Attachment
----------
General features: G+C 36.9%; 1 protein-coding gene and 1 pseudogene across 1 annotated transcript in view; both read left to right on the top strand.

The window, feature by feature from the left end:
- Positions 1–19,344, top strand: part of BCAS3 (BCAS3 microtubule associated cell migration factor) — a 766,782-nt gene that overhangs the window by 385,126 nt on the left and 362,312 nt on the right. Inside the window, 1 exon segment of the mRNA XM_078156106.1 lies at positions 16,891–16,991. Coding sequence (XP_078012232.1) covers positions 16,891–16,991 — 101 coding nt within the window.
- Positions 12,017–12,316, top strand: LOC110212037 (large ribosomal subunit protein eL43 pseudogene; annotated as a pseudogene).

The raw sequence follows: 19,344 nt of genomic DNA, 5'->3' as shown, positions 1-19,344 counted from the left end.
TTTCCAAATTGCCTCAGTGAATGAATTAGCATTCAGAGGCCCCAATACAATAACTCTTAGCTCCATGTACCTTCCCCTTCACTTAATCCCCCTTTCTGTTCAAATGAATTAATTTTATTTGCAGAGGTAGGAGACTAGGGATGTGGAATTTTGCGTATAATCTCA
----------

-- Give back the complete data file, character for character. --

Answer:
General features: G+C 36.9%; 1 protein-coding gene and 1 pseudogene across 1 annotated transcript in view; both read left to right on the top strand.

The window, feature by feature from the left end:
- Positions 1–19,344, top strand: part of BCAS3 (BCAS3 microtubule associated cell migration factor) — a 766,782-nt gene that overhangs the window by 385,126 nt on the left and 362,312 nt on the right. Inside the window, 1 exon segment of the mRNA XM_078156106.1 lies at positions 16,891–16,991. Coding sequence (XP_078012232.1) covers positions 16,891–16,991 — 101 coding nt within the window.
- Positions 12,017–12,316, top strand: LOC110212037 (large ribosomal subunit protein eL43 pseudogene; annotated as a pseudogene).

The raw sequence follows: 19,344 nt of genomic DNA, 5'->3' as shown, positions 1-19,344 counted from the left end.
TTTCCAAATTGCCTCAGTGAATGAATTAGCATTCAGAGGCCCCAATACAATAACTCTTAGCTCCATGTACCTTCCCCTTCACTTAATCCCCCTTTCTGTTCAAATGAATTAATTTTATTTGCAGAGGTAGGAGACTAGGGATGTGGAATTTTGCGTATAATCTCA